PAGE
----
Not the halfway point

The sun came out as I passed the “not halfway point”.  I chucked to myself as I wondered why on earth someone would erect a milestone that had absolutely no significance whatsoever.  The milestone was in the middle of the escarpment and read 55 miles to Bath on one side, with 47 to Chipping Camden on the other.  Is that just weird, or am I missing something?

I continue my journey and arrive at the beautiful summit of Scottsquar Hill.  I instantly checked Google to find out what Scottsquar means as I was sure there must be a story behind this unusual name.  Nothing.  Diddly squat, so I decided that the hill was named after a famous explorer called “Scott” and he had a “square” head.  Scottsquar (without an “e”).

Singing a duet with Ed Sheeran, I descend upon the old well – Cliffwell (not that I realised it was a well at first glance).  I peered behind the small barn-like building and discovered that it was actually a discarded well.  It’s a shame that it is no longer working.  The inscription on the head read:

 “Whoer the Bucketful upwindeth, let him bless God, who water findeth.  Yet water here but small availeth.  Go seek that well which never faileth” – it is very poetic but I do not have the faintest idea what it actually means!

I navigated my way successfully to Haresfield Beacon which is yet another hill-fort.  The views were just breathtaking and I stopped to take photos and videos. I was confused as the sign for TCW pointed over towards a massive drop which didn’t seem right. So I did the sensible thing and followed the main public footpath. For about 20 mins. No signs. Poo! I then spotted a guy walking his dog and asked him for directions. He pointed back up to where I had just come from. I sighed. Fed up. He said, rather than going all the way back up again, just follow this path around and they join together at the base of some woods in the distance. Result! Or so I thought.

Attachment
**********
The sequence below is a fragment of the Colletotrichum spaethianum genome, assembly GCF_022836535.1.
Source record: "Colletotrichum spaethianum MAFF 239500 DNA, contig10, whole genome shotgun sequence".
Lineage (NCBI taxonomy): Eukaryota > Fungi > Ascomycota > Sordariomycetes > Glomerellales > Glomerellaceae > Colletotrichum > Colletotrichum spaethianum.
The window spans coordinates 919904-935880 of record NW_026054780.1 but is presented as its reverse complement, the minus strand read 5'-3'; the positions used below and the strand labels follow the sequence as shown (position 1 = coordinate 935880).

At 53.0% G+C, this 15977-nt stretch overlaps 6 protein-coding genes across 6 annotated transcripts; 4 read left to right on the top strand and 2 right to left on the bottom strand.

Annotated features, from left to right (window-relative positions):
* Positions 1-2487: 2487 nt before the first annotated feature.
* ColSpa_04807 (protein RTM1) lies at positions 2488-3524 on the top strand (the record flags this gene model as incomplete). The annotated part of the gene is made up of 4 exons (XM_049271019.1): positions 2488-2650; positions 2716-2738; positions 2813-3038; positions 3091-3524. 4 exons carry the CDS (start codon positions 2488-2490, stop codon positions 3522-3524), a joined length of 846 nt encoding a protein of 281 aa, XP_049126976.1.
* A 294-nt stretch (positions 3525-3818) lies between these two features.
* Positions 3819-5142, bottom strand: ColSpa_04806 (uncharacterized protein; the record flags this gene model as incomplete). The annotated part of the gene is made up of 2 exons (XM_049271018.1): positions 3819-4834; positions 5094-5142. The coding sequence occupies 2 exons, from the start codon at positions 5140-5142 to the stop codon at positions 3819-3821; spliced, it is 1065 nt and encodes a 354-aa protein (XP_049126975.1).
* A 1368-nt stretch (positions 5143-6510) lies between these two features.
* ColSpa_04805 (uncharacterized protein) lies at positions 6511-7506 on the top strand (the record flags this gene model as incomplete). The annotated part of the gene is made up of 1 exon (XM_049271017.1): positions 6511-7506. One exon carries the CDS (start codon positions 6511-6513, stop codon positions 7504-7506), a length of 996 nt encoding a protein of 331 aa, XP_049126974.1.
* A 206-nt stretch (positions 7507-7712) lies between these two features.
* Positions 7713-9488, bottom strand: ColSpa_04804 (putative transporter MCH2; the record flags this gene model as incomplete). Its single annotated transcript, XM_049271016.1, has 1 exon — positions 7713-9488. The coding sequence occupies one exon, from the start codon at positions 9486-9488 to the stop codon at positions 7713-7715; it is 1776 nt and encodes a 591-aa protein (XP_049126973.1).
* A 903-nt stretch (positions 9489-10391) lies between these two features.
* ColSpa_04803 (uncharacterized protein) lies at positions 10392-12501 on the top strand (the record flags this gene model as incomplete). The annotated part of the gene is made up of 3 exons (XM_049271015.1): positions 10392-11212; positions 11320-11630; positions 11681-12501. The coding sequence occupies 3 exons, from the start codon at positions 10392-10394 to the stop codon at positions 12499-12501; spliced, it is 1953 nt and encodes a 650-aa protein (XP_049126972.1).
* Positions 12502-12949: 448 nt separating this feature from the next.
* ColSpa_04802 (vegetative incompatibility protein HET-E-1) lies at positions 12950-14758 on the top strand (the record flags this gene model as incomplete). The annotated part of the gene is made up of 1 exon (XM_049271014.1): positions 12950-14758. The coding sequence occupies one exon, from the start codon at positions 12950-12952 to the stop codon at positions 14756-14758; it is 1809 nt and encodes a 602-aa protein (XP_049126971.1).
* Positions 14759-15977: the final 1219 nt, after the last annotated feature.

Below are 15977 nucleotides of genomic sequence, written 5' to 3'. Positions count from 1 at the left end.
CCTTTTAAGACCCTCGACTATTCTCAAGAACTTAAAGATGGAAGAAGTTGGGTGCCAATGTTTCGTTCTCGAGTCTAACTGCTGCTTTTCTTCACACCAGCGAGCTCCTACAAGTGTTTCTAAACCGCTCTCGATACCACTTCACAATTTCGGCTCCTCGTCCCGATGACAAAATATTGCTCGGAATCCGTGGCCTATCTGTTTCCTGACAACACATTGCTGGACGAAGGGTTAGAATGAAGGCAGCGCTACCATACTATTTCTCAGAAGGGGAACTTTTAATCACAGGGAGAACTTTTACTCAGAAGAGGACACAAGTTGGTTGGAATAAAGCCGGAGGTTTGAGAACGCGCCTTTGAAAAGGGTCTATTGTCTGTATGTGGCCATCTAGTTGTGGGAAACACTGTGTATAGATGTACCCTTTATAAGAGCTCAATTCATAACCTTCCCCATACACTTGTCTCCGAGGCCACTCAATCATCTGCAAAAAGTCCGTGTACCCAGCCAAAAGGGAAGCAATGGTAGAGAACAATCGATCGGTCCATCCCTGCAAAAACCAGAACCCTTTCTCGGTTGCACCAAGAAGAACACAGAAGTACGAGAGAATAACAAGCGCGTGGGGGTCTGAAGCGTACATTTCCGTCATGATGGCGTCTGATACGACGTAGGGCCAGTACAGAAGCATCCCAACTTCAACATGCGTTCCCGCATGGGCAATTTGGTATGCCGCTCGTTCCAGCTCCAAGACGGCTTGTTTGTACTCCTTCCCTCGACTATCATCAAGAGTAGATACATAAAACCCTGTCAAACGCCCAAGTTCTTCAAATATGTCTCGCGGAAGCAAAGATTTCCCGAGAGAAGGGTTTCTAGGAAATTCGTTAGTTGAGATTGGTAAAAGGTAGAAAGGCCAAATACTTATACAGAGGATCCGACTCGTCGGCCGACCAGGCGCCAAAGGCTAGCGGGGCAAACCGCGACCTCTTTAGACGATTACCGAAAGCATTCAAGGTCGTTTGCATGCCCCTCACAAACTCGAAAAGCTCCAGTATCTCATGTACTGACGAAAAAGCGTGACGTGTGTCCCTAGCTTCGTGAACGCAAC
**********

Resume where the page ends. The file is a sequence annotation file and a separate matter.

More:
Cow Episode #2 – Terror of the scariest cows on earth!

Enter the terror of the cows! As you know from my earlier experience, I don’t like cows and these ones were stupid crazy! (See video below and please forgive me for the swearing and heavy breathing).

I felt like a gladiator who had won a battle after I got through the 2nd round of cows. My husband then called me to see if I was ok.  I felt like crying as I talked him through the trauma that I had just endured.  He laughed but told me how proud he was of my achievement (I am sure there was a hint of sarcasm there somewhere!).

I was now on a roll and I had not missed any signs for absolute ages. I climbed a massive hill and as I jumped over yet another stile onto the road I thought to myself “boy, this looks familiar”.  I had only walked nearly 3 miles in one big circle and ended up where I started.  Apparently, The Cotswold Way will often take you on a loop so that you can enjoy the scenery.  I was annoyed the signage and just pissed off in general. I was wet, boots clogged with mud and hungry. I needed coffee!

I ignored any more signs and just walked on the road and then the canal until Kings Stanley (good old Google maps!). Then I spot Bens kebab van in the distance – hot coffee was calling!

As I work my way through Stanley woods a hail storm starts. They were the size of golf balls (or more like the size of peas!), but they sounded like golf balls under my umbrella!

The last stretch was painful. My hips hurt, my shoulders were sore and my feet ached. I got stuck in the mud and nearly fell over on more than one occasion. I sat on a bench and gave myself a talking too. “Julia, you have got 2.6 miles to go. That’s less than parkrun. You can do this”.  I took the main road as I could not face any more mud and got to my Air B&B around 7pm having walked 21 miles.

The AirBnB was a little bit strange, but I will save that story for next week.

Hot bath, deep heat and an early night for me!